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With a mask mandate in effect, how effective is your mask?

LYNNWOOD, Wash., August 23, 2021 – Today, Proclamation 21-14.1 requiring facial coverings in an indoor setting for both vaccinated and non-vaccinated individuals goes into effect throughout Washington state. Violators may be found guilty of a gross misdemeanor, which carries a maximum penalty of 364 days in jail and/or fines up to $5,000.

The order, announced by Governor Jay Inslee last Thursday, comes after a rise in COVID cases and hospitalizations throughout the state. The Centers for Disease Control and Prevention (CDC) has stated that people in high transmission areas should continue to wear a mask indoors to maximize protection from the Delta strain and prevent possibly spreading it to others.

Dr. Chris Spitters, Health Officer for the Snohomish Health District, told reporters in last Tuesday’s COVID-19 briefing that the Delta strain is a “game changer” for Snohomish County and that a single delta case on average will spread to 5-8 other people when compared to 2-3 people for previous strains.

Filtration Performance of Facial Coverings

The Lynnwood Times reached out to the Snohomish Health District to inquire on the effectiveness of wearing a mask.  We were provided a link to a Centers for Disease Control and Prevention (CDC) briefing on the use of cloth masks to control the spread of SARS-CoV-2.

The CDC recommends non-valved multi-layer cloth masks, to prevent the respiratory transmission of SARS-CoV-2 as masks act as a barrier to prevent or reduce respiratory droplets from reaching others. They further state that masks also help reduce inhalation of these droplets by the wearer.

However, the relative filtration effectiveness of a mask varies. For example, the CDC states that multiple layers of cloth with higher thread counts have demonstrated improved performance compared to single layers of cloth with lower thread counts.

In terms of its aerosol filtration efficiency, N95 masks outperformed all surgical masks and facial cloth coverings. The study by Samy Rengasamy, Physical Scientist at the CDC, concludes that cloth masks and other fabric materials tested have a 40–90% instantaneous penetration level against aerosols following the the National Institute for Occupational Safety and Health (NIOSH) particulate respirator test protocol at 5.5 cm s−1.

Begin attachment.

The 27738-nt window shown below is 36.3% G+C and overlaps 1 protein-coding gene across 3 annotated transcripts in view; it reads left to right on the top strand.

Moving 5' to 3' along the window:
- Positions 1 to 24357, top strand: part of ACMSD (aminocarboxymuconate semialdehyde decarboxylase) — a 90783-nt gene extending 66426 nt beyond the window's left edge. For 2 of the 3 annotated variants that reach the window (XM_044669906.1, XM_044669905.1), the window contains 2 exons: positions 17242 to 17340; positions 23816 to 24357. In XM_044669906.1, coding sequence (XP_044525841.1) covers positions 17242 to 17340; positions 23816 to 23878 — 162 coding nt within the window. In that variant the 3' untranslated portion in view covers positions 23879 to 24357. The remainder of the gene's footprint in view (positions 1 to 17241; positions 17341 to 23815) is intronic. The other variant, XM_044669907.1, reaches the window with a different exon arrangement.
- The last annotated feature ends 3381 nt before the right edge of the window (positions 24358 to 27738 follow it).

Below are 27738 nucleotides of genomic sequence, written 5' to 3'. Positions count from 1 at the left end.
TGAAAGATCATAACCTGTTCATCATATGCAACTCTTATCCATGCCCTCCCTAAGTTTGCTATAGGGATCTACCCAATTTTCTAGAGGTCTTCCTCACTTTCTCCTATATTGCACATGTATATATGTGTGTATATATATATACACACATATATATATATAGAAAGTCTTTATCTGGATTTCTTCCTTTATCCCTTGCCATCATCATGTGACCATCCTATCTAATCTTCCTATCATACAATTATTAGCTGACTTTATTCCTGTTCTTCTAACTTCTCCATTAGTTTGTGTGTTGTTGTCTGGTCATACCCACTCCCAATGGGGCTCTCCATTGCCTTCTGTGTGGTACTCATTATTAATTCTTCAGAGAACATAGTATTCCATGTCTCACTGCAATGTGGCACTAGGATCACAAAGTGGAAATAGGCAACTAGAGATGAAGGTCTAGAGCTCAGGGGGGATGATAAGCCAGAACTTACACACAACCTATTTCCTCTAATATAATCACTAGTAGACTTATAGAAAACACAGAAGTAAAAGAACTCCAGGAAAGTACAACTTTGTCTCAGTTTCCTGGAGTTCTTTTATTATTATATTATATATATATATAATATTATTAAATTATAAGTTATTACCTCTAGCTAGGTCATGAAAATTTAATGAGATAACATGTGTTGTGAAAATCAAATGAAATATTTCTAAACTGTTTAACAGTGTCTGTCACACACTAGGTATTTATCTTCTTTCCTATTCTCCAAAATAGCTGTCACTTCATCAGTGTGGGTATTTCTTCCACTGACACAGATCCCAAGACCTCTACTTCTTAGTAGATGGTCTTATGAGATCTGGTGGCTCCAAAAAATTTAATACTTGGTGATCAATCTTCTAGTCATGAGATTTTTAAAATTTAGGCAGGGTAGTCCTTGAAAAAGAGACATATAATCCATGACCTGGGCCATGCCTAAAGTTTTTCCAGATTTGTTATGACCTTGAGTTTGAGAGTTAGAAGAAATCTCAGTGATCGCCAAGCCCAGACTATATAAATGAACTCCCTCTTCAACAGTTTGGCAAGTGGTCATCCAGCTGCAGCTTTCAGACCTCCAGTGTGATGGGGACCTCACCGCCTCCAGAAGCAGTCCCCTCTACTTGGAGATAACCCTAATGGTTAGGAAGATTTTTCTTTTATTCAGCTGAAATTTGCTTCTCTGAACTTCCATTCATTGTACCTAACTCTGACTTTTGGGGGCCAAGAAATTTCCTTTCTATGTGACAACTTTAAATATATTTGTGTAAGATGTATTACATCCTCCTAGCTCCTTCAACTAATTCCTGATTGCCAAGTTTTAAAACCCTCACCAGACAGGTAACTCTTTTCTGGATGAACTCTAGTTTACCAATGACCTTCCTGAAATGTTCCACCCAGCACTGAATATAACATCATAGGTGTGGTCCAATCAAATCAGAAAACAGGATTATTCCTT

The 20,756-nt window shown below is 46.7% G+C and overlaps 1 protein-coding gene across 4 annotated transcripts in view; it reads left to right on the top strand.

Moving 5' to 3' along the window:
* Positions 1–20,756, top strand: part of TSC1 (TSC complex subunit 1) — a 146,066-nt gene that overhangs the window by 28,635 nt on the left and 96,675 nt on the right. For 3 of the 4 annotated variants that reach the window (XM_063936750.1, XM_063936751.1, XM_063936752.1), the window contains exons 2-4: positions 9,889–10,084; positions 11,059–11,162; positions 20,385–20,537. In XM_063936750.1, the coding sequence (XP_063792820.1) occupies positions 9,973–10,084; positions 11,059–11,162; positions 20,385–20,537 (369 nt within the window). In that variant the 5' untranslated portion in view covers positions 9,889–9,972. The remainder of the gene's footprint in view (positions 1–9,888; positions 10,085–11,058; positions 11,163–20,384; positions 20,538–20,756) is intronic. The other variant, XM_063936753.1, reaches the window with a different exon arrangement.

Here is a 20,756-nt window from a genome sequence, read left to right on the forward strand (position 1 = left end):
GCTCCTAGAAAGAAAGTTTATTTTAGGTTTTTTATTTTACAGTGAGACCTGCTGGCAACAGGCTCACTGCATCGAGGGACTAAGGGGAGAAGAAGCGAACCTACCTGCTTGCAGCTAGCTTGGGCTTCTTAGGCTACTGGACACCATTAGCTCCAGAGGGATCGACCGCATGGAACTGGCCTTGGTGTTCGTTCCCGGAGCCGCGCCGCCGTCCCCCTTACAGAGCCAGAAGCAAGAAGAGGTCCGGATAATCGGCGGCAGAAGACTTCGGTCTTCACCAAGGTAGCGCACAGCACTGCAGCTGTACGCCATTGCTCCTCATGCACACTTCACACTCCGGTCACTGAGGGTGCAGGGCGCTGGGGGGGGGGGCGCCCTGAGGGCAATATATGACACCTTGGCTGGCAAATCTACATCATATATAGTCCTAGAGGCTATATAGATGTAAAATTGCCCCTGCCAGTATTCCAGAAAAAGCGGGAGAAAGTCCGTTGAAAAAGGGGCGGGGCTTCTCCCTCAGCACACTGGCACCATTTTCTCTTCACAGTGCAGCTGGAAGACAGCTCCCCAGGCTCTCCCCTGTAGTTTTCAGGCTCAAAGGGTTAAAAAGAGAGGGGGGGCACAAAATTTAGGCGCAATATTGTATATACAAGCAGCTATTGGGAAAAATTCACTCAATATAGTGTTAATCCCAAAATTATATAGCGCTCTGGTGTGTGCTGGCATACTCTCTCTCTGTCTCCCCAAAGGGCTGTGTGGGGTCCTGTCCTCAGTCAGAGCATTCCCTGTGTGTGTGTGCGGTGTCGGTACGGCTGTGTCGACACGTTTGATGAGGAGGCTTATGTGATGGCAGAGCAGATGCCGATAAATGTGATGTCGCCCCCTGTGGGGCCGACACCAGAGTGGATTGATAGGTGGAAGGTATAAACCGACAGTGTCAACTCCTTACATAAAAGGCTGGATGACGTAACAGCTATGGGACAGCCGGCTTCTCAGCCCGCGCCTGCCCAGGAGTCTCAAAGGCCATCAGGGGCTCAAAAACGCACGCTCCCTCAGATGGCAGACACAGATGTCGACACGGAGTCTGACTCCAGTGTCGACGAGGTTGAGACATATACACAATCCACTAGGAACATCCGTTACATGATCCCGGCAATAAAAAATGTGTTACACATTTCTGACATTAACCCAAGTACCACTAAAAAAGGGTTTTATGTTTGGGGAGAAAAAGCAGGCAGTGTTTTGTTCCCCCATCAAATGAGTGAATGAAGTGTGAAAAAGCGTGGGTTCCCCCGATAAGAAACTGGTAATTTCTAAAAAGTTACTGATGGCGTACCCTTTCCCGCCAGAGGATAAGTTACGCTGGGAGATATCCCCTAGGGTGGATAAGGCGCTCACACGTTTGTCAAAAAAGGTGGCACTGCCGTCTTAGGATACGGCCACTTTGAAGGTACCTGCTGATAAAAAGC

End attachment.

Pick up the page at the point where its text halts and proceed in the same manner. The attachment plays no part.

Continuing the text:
mask effectiveness
Aerosol (NaCl polydisperse) penetration for levels of (a) cloth mask, (b) towel, (c) sweatshirt (d) T-shirt, and (e) scarves at two different face velocities compared with N95 mask. Error bars suggest a trust level of 95% [17]. Source: The Annals of Occupational Hygiene, Volume 54, Issue 7, October 2010, Pages 789–798,

Mask Effectiveness: Size Does Matter

A nanometer is one billionth of a meter. The diameter of a SARS-CoV-2 cell is roughly 100 nanometers or 0.1 microns (one micron = one millionth of a meter).  The diameter of a human hair ranges from 17 to 180 microns or 17,000 to 180,000 nanometers.

Respiratory droplets generated by coughing, sneezing, laughing, talking, or breathing have diameters ranging from 0.6 to more than 1000 microns, according to Nikolaos Stilianakis with the Joint Research Centre, European Commission. Stilianakis considers respirable droplets as those that remain airborne for long periods of time and have a diameter of less than 10 microns; whereas inspirable droplets are larger ranging in size of 10 to 100 microns that quickly drop towards the ground.

Pre- or asymptomatic individuals exhale fine droplets or particles called aerosols (respirable droplets) and they typically do not cough or sneeze.  The CDC states that face coverings effectively block most large droplets of a least 20 microns in size. Some studies show that face coverings of multiple layers of cloth with high thread counts reduce the transmission of respirable droplets of less than 1 micron as much as 50%. However, the CDC fails to mention how frequently the effectiveness of less than 1 micron occurs in studies.

Mask effectiveness. Schematic representation of the N95 mask with various layers [35]. Source: Assessment of a respiratory face mask for capturing air pollutants and pathogens including human influenza and rhinoviruses, J. Thorac. Dis., 10 (3) (2018), p. 2059.

According to Occupational Safety and Health Administration (OSHA) an N95 respirator is effective in protecting individuals from SARS-CoV-2. An N95 filter removes at least 95% of particles 0.3 microns or larger. If worn correctly, N95 respirators were found to have a superior filtration efficiency when compared to Dust and Mist (DM), and Dust, Fume and Mist (DFM) respirators, and noncertified surgical masks.

Understand that although the virus that causes COVID-19 is 0.1 micron in size, which is far smaller than the aerosol filtration efficiencies of either the N95 and surgical masks, and cloth face coverings, SARS-CoV-2 usually bonds with respiratory droplets ranging from 0.6 to 100 microns in size. This is well within the aerosol filtration efficiency of an N95 mask.

Facial coverings are not perfect but according to the CDC, these are one of a combination of measures, including physical distancing, hand washing, sufficient ventilation, and the avoidance of crowds and gatherings, that can reduce transmission of SARS-CoV-2. 

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